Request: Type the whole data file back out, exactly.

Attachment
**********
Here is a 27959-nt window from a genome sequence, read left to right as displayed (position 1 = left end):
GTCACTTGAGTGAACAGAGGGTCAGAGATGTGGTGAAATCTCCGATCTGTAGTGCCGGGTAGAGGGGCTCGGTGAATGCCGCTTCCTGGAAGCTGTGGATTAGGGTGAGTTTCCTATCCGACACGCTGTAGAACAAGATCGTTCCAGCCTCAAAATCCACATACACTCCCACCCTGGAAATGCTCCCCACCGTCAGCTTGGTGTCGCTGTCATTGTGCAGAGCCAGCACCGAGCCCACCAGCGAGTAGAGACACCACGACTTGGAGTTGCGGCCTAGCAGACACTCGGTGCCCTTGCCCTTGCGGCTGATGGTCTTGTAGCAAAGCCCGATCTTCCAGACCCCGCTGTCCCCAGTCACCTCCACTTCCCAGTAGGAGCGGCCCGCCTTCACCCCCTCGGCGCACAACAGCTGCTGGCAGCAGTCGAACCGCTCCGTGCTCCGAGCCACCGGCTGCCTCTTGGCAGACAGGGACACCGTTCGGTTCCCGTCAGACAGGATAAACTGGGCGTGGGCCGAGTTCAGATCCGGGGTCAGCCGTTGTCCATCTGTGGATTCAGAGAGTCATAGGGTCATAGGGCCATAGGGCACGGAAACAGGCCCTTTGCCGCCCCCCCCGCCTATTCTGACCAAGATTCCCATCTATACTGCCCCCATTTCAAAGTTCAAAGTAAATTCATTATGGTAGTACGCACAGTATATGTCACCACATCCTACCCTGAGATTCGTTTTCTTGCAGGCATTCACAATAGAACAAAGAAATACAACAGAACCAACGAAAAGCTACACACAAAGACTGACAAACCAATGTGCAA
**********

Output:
Here is a 27959-nt window from a genome sequence, read left to right as displayed (position 1 = left end):
GTCACTTGAGTGAACAGAGGGTCAGAGATGTGGTGAAATCTCCGATCTGTAGTGCCGGGTAGAGGGGCTCGGTGAATGCCGCTTCCTGGAAGCTGTGGATTAGGGTGAGTTTCCTATCCGACACGCTGTAGAACAAGATCGTTCCAGCCTCAAAATCCACATACACTCCCACCCTGGAAATGCTCCCCACCGTCAGCTTGGTGTCGCTGTCATTGTGCAGAGCCAGCACCGAGCCCACCAGCGAGTAGAGACACCACGACTTGGAGTTGCGGCCTAGCAGACACTCGGTGCCCTTGCCCTTGCGGCTGATGGTCTTGTAGCAAAGCCCGATCTTCCAGACCCCGCTGTCCCCAGTCACCTCCACTTCCCAGTAGGAGCGGCCCGCCTTCACCCCCTCGGCGCACAACAGCTGCTGGCAGCAGTCGAACCGCTCCGTGCTCCGAGCCACCGGCTGCCTCTTGGCAGACAGGGACACCGTTCGGTTCCCGTCAGACAGGATAAACTGGGCGTGGGCCGAGTTCAGATCCGGGGTCAGCCGTTGTCCATCTGTGGATTCAGAGAGTCATAGGGTCATAGGGCCATAGGGCACGGAAACAGGCCCTTTGCCGCCCCCCCCGCCTATTCTGACCAAGATTCCCATCTATACTGCCCCCATTTCAAAGTTCAAAGTAAATTCATTATGGTAGTACGCACAGTATATGTCACCACATCCTACCCTGAGATTCGTTTTCTTGCAGGCATTCACAATAGAACAAAGAAATACAACAGAACCAACGAAAAGCTACACACAAAGACTGACAAACCAATGTGCAA